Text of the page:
Avocado trees have an incredibly strong initial "burst" of growth. That is a benefit of having such a big and rich seed.
Typically (wild) avocado seeds find themselves in a canopied forest with high competition for sun light. So the seedlings have evolved to "jump" up into the sunlight as best they can.
That's the current state of your avocado tree.
As for whether it's worth saving or not, I have never seen an avocado which grew large enough to produce fruit while living in a pot. I have seen some avocados which grew quite nicely in massive containers (where the tree roots actually end up growing into the ground).
So, life as a "house plant" will be limited. You may be able to keep it alive in a pot for many years to come, but it won't be easy. The leaves will tend to wilt and turn brown and as the tree becomes more and more "pot bound" (as the roots grow larger and larger in the limited size of the pot). The more "pot bound", the higher the potential for problems.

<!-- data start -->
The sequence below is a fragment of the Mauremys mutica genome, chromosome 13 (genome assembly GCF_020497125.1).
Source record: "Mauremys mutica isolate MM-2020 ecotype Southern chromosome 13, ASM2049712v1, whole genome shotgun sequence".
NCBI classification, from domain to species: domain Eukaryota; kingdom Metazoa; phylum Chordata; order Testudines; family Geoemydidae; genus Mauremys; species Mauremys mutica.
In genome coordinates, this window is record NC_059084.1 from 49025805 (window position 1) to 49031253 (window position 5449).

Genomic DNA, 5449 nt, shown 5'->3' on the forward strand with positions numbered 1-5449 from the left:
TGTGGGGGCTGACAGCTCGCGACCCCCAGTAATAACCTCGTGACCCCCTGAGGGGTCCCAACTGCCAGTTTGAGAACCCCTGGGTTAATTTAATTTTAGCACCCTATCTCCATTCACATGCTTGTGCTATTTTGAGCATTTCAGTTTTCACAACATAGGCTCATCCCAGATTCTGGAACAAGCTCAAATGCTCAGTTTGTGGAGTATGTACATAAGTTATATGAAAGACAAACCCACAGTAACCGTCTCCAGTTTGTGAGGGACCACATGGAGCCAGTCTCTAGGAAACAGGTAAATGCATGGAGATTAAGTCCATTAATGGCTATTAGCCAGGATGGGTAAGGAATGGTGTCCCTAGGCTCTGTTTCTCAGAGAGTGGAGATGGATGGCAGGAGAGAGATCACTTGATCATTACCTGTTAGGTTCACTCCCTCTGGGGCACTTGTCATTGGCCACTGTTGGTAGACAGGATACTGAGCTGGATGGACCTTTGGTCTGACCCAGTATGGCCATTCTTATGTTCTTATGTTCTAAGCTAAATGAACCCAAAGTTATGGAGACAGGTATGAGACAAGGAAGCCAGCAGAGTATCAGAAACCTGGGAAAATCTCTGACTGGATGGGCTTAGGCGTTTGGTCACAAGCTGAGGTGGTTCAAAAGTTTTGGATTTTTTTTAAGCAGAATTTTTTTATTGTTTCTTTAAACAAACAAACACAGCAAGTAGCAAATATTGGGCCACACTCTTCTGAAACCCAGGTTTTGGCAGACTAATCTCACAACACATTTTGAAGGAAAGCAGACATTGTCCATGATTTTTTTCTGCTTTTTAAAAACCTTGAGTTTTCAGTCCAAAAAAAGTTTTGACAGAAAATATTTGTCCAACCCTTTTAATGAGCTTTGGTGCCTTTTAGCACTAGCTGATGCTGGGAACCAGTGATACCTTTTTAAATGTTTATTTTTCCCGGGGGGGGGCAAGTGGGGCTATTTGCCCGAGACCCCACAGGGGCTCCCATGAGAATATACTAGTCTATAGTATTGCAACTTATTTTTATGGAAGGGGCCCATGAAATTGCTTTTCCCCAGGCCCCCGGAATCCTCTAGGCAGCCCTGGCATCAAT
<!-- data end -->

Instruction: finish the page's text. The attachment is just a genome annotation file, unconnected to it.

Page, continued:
Not sure how the winter temps are in your area of Barcelona, but it appears to have the same "hardiness zone" as Mexico (where the avocado grows phenomenally well):
Barcelona hardiness zone
So, if you have space outside, then you might want to try it in the ground. Typically avocado trees take about 3 years to produce fruit if they are happy.
Note: an avocado tree can grown quite large but takes well to pruning (if it is in the ground, outside).